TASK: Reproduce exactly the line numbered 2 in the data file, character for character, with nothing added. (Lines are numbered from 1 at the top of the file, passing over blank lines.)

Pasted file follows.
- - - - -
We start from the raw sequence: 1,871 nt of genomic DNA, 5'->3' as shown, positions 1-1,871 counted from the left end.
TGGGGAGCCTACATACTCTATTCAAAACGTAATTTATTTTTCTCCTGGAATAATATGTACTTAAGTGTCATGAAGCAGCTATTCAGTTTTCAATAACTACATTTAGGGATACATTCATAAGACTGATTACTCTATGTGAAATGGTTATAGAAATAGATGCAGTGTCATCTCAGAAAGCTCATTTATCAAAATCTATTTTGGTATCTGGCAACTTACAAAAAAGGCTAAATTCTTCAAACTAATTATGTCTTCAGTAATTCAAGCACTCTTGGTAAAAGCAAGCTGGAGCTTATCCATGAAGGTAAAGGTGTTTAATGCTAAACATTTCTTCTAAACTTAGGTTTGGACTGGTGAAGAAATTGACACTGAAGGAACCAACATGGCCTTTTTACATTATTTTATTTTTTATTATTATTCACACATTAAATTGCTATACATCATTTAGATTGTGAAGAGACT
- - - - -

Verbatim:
TGGGGAGCCTACATACTCTATTCAAAACGTAATTTATTTTTCTCCTGGAATAATATGTACTTAAGTGTCATGAAGCAGCTATTCAGTTTTCAATAACTACATTTAGGGATACATTCATAAGACTGATTACTCTATGTGAAATGGTTATAGAAATAGATGCAGTGTCATCTCAGAAAGCTCATTTATCAAAATCTATTTTGGTATCTGGCAACTTACAAAAAAGGCTAAATTCTTCAAACTAATTATGTCTTCAGTAATTCAAGCACTCTTGGTAAAAGCAAGCTGGAGCTTATCCATGAAGGTAAAGGTGTTTAATGCTAAACATTTCTTCTAAACTTAGGTTTGGACTGGTGAAGAAATTGACACTGAAGGAACCAACATGGCCTTTTTACATTATTTTATTTTTTATTATTATTCACACATTAAATTGCTATACATCATTTAGATTGTGAAGAGACT